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CAROL OF MOON | A week of community: Sto-‘Rox Me Amadeus’

By Carol Dzadony-Mancini

Yes. A pun. A play on words. You can blame or thank Austrian-born Falco (1957-1998) of 1980s music one-hit wonder fame for my pun-full title.

Perhaps I should thank him also, for the song title of the movie with the same name, Amadeus (1984) for making me obsessed with classical composer Wolfgang Amadeus Mozart.

Mozart's musical style is known for its elegance, balance and emotional depth. He excelled in various forms, from symphonies and operas to chamber music and piano compositions. His music is characterized by its melodic beauty, intricate harmonies, and impeccable craftsmanship. Mozart's works often display a perfect blend of drama and lyricism, showcasing his mastery of both structured forms and moments of emotional expression.

His works emphasized balance, clarity and logical progression. His compositions often adhere to traditional structures such as sonata-allegro form, minuet and trio, and rondo. Mozart's harmonic language was sophisticated, blending both conventional progressions and unexpected modulations.

As a student of classical piano studies since 1982, I learned the composer's pieces, first in their elementary arrangements, but quickly progressing to the original works of art. Dr. Helen Gossard, professor of music at Carnegie Mellon University helped me develop my technical skills, mental tenacity of repeating the sequences of notes until perfection, with a simple clearing of her throat I knew the tone and keys were wrong, all while maintaining upbeat and positive composure. She instilled the mental fortitude to do it until it was perfect. Do it again and again and again. That mindset has never left me. It's a blessing and also a curse.

My hometown

I grew up in a small town outside of Pittsburgh where I was raised with my two sisters. Everything they did, I wanted to do. This included playing piano and being a cheerleader for my high school team the Sto-Rox Vikings!

Anyone from there, we still bleed green and white. Don't ask me why. We have an innate love for our town that cannot be described.

Carol Dzadony-Mancini with a micro caprese salad she created to go along with the Thursday pasta feast.

The Sto-Rox (me Amadeus) School District is a public school district located in Allegheny County, Pennsylvania, United States. The name "Sto-Rox" is derived from the names of the two communities it serves: Stowe Township and McKees Rocks Borough. The district has a history dating back to the early 20th century.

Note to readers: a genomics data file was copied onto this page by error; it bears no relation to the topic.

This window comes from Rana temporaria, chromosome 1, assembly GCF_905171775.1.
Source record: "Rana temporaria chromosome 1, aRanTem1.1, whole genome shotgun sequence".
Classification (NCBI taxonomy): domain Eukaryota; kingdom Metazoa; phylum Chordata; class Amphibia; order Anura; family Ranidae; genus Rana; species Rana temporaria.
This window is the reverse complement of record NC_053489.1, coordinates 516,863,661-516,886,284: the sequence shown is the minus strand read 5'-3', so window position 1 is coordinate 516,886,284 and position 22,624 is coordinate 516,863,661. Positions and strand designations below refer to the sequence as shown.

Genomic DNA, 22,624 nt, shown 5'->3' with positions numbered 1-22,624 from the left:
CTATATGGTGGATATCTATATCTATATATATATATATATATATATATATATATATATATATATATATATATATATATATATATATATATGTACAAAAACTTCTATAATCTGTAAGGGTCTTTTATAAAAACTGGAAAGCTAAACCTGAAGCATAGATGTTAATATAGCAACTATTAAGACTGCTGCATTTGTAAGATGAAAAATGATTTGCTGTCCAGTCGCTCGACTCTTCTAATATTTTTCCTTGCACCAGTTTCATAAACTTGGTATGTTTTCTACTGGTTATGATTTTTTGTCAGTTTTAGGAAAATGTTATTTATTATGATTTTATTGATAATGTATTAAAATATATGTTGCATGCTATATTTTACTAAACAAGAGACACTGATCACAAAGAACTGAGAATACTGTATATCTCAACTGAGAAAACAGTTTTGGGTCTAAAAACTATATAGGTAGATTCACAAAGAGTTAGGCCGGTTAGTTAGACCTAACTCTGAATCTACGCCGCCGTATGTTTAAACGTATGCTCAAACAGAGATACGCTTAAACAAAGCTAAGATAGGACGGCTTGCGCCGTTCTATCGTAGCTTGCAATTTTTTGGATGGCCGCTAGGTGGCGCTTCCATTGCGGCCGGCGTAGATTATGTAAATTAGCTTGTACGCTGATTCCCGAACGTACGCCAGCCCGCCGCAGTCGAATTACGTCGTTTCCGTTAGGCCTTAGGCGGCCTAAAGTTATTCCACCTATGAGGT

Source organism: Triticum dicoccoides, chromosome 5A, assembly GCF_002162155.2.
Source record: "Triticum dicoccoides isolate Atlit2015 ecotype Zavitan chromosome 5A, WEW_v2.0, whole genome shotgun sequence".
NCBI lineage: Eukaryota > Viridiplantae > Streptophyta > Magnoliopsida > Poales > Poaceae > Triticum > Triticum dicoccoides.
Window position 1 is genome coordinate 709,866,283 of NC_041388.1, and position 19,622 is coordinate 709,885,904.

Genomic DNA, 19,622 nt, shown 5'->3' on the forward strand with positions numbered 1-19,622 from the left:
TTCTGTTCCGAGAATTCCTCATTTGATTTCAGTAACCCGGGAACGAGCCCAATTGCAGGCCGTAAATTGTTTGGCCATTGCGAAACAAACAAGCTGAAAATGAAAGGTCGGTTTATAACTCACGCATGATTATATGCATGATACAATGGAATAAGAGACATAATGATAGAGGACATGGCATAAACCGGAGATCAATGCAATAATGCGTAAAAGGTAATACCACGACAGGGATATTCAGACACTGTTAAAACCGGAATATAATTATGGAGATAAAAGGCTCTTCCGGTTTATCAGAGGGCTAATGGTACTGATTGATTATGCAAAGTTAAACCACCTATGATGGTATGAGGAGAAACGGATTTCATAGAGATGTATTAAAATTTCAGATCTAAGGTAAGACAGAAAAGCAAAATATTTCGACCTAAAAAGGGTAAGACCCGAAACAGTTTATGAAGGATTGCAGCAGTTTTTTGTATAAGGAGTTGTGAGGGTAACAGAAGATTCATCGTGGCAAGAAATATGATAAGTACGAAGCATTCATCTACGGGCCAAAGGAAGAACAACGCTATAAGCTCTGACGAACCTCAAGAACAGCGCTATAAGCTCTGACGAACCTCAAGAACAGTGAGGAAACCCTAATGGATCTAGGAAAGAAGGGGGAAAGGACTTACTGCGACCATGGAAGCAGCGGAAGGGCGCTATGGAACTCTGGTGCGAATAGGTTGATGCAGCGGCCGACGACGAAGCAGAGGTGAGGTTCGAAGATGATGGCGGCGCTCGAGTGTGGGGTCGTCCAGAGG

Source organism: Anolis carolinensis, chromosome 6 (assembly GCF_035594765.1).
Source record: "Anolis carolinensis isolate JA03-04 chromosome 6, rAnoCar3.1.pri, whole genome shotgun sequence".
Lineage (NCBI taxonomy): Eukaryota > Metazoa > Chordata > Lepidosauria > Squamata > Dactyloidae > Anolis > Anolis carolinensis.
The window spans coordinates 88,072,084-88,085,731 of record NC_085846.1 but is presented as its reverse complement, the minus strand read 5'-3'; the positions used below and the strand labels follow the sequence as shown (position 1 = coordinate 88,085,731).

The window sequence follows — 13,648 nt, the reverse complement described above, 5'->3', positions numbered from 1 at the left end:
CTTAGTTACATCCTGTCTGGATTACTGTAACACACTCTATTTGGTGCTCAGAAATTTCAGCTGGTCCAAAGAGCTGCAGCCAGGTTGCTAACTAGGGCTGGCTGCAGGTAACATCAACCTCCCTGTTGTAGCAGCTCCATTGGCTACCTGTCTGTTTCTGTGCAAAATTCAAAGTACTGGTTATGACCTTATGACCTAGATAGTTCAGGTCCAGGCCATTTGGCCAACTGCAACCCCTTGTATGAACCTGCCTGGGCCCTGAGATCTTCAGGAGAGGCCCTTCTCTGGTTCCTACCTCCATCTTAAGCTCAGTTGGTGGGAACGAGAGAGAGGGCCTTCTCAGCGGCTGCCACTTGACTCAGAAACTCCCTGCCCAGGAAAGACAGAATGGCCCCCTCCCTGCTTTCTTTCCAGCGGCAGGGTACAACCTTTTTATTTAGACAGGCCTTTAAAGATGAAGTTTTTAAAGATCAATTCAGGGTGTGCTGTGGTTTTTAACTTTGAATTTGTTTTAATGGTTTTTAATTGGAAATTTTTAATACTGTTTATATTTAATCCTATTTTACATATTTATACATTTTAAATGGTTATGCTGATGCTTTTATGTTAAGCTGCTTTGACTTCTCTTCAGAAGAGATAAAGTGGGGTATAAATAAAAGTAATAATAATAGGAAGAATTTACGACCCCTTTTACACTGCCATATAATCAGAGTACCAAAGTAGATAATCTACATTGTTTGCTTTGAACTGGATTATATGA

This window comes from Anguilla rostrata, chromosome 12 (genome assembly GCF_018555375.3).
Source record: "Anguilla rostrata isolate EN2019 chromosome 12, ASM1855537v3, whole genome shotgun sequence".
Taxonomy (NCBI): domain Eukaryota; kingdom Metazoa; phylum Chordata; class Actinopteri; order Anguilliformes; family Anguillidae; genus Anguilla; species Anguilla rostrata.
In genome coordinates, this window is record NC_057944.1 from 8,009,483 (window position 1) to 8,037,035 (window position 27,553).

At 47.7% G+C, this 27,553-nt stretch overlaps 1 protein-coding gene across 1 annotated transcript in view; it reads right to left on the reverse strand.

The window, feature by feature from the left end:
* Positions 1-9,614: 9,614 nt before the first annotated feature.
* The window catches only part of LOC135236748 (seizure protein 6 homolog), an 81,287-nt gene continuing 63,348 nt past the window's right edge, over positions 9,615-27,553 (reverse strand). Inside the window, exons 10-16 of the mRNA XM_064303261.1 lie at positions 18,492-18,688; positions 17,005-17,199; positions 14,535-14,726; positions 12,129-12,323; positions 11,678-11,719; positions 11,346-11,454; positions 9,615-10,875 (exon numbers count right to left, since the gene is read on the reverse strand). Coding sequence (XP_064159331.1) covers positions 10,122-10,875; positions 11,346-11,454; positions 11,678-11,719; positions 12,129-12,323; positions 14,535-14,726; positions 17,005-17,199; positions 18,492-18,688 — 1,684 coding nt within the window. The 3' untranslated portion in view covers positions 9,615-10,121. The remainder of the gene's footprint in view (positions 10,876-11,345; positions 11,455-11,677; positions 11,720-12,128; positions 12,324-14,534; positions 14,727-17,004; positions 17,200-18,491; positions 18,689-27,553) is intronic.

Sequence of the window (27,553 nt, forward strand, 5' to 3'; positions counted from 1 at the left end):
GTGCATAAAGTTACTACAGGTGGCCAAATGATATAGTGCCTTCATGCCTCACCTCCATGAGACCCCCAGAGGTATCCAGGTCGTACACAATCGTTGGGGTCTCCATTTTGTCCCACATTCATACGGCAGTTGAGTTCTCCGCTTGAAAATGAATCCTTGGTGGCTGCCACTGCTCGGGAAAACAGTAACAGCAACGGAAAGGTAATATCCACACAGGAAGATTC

The McKees Rocks area, including Stowe Township, where the district is located, was historically an industrial and working-class community. The school district was formed in 1967 as a result of a merger between the Stowe Township School District and the McKees Rocks School District. This consolidation aimed to streamline resources and provide a more efficient and comprehensive educational experience for students in the region.

Over the years, the Sto-Rox School District has faced various challenges common to urban school districts, including changing demographics, economic shifts, and educational reforms. The district has served a diverse student population and has worked to provide educational opportunities that address the needs of its community.

Community. That's it. We Sto-Rox Vikings take pride in our community. Even if we no longer reside in the area, we all will forever be Sto-Rox Vikings.

I've cheered for our girls' varsity basketball team through their PIAA playoff games and our football team to WPIAL championship.

That supportive spirit I had as a teenager lives in me still today.

Helping my community

It was no surprise when I was approached by Commander Edward P. Carter III of VFW Post 418 in McKees Rocks about helping my community that I would say yes. His father was commander of the Post 1978-79. Eddie just took command of the Post in July 2023...he hit the ground running helping his community.

He mentioned he read my blogs and saw the delicious food I made. Perhaps I'd be able to give a few hours to make a dinner for the Sto-Rox Viking Football team as they prepared for their weeklong camp. Fifty people total. Would I be interested?

Questions started through my mind? What would I make? What's the budget? What would I make? Could I pull this off? Would my food be good enough? What would I make?? What if they don't eat it? What would I make?